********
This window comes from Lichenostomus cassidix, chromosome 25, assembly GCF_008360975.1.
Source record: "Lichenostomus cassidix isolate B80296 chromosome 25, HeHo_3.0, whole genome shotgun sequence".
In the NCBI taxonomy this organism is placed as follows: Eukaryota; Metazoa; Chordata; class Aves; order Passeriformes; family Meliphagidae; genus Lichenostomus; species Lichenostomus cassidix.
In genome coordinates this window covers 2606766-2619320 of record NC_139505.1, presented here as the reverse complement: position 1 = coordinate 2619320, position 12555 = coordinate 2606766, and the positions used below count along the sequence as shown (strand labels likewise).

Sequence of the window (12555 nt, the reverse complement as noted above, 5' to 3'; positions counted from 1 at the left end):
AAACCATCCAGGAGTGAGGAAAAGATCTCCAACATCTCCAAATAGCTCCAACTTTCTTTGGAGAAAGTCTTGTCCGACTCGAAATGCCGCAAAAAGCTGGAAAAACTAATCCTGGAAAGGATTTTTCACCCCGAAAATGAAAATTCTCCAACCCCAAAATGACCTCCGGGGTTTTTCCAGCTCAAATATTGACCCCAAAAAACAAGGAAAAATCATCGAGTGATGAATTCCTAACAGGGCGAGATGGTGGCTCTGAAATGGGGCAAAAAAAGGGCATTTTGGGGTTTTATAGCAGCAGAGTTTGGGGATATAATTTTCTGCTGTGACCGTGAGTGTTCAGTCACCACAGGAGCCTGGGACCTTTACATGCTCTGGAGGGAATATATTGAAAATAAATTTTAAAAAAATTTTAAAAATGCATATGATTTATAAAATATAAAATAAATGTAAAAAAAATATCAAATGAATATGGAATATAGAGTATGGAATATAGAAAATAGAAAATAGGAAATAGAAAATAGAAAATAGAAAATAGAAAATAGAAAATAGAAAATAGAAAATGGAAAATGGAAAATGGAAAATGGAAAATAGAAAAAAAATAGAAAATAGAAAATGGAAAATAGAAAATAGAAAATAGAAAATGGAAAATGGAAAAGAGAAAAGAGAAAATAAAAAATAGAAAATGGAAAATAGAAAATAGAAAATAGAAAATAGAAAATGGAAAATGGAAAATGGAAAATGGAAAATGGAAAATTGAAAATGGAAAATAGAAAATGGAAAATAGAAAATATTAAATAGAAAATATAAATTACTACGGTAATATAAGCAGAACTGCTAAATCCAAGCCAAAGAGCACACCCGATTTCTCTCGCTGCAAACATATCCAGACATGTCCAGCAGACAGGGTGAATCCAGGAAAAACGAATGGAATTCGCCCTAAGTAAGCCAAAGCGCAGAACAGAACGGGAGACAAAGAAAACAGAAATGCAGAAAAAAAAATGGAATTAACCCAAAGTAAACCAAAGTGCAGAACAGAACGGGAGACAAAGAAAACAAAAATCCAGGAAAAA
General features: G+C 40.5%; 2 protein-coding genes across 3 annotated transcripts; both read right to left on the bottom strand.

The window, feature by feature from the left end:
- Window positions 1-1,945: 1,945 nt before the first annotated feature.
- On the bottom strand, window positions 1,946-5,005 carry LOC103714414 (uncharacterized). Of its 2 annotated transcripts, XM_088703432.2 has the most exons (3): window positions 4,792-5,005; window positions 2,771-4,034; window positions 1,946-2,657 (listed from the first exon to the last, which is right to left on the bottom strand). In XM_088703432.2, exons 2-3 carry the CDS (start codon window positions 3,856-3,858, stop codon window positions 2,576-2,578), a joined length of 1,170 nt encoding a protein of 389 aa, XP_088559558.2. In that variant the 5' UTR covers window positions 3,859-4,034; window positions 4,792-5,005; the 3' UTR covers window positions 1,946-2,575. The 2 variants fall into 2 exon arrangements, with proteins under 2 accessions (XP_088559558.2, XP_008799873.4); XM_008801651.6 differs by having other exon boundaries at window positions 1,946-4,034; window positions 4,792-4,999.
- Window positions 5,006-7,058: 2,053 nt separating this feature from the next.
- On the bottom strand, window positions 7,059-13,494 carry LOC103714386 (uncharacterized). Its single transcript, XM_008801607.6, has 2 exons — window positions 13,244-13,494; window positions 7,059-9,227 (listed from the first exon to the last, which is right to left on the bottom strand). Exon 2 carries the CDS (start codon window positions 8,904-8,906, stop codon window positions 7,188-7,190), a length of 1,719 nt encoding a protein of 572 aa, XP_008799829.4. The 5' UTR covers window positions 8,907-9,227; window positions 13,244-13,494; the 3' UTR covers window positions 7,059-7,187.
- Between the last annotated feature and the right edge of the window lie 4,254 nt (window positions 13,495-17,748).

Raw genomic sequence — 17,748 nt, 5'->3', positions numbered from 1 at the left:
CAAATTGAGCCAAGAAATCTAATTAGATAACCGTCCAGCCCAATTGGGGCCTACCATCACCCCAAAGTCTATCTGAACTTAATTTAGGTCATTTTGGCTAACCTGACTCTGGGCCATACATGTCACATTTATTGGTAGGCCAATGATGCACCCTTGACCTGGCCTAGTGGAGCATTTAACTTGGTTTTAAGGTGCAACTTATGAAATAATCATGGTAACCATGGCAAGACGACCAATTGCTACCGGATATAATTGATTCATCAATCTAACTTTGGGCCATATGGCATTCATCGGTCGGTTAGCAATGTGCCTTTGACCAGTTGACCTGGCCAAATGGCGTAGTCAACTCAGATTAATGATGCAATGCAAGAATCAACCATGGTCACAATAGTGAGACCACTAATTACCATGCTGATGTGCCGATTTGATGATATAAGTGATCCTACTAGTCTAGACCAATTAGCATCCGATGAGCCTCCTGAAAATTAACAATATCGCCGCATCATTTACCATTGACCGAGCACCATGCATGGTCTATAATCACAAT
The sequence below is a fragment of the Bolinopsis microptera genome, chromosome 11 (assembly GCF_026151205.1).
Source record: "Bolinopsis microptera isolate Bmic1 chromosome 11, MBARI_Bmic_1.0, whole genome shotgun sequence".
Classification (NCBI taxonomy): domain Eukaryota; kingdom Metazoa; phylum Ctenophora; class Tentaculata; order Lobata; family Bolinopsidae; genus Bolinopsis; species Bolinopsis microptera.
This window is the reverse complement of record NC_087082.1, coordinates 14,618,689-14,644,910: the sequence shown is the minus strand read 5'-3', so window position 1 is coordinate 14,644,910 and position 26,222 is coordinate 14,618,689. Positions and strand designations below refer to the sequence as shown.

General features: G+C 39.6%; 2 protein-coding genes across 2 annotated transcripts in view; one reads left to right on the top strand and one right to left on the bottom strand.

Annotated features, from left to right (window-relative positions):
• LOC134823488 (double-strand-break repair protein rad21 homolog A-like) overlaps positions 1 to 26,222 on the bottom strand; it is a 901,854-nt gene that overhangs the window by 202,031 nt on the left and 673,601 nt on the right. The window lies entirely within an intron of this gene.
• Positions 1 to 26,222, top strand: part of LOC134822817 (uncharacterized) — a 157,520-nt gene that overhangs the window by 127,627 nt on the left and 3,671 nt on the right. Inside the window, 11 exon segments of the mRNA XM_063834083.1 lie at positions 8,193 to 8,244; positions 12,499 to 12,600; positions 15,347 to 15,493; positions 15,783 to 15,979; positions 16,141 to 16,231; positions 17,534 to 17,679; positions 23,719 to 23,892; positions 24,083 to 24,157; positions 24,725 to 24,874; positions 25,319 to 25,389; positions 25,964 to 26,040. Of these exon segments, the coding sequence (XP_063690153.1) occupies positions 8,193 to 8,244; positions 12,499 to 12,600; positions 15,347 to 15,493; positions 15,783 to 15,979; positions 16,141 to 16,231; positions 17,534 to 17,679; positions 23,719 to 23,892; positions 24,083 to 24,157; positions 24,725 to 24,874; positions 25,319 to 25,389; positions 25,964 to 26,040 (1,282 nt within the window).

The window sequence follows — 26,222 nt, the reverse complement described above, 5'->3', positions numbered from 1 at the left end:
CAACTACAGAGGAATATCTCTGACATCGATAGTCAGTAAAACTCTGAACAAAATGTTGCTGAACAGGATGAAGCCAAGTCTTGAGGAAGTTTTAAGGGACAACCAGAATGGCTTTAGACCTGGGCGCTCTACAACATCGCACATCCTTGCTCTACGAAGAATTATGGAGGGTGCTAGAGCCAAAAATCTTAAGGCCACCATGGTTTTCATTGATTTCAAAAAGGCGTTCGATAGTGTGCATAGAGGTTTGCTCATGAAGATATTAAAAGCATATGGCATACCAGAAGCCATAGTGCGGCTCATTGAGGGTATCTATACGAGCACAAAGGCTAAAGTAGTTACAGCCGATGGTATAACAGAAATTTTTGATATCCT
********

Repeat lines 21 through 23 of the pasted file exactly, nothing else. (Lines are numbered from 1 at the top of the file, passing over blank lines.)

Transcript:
Annotated features, from left to right (window-relative positions):
• LOC134823488 (double-strand-break repair protein rad21 homolog A-like) overlaps positions 1 to 26,222 on the bottom strand; it is a 901,854-nt gene that overhangs the window by 202,031 nt on the left and 673,601 nt on the right. The window lies entirely within an intron of this gene.
• Positions 1 to 26,222, top strand: part of LOC134822817 (uncharacterized) — a 157,520-nt gene that overhangs the window by 127,627 nt on the left and 3,671 nt on the right. Inside the window, 11 exon segments of the mRNA XM_063834083.1 lie at positions 8,193 to 8,244; positions 12,499 to 12,600; positions 15,347 to 15,493; positions 15,783 to 15,979; positions 16,141 to 16,231; positions 17,534 to 17,679; positions 23,719 to 23,892; positions 24,083 to 24,157; positions 24,725 to 24,874; positions 25,319 to 25,389; positions 25,964 to 26,040. Of these exon segments, the coding sequence (XP_063690153.1) occupies positions 8,193 to 8,244; positions 12,499 to 12,600; positions 15,347 to 15,493; positions 15,783 to 15,979; positions 16,141 to 16,231; positions 17,534 to 17,679; positions 23,719 to 23,892; positions 24,083 to 24,157; positions 24,725 to 24,874; positions 25,319 to 25,389; positions 25,964 to 26,040 (1,282 nt within the window).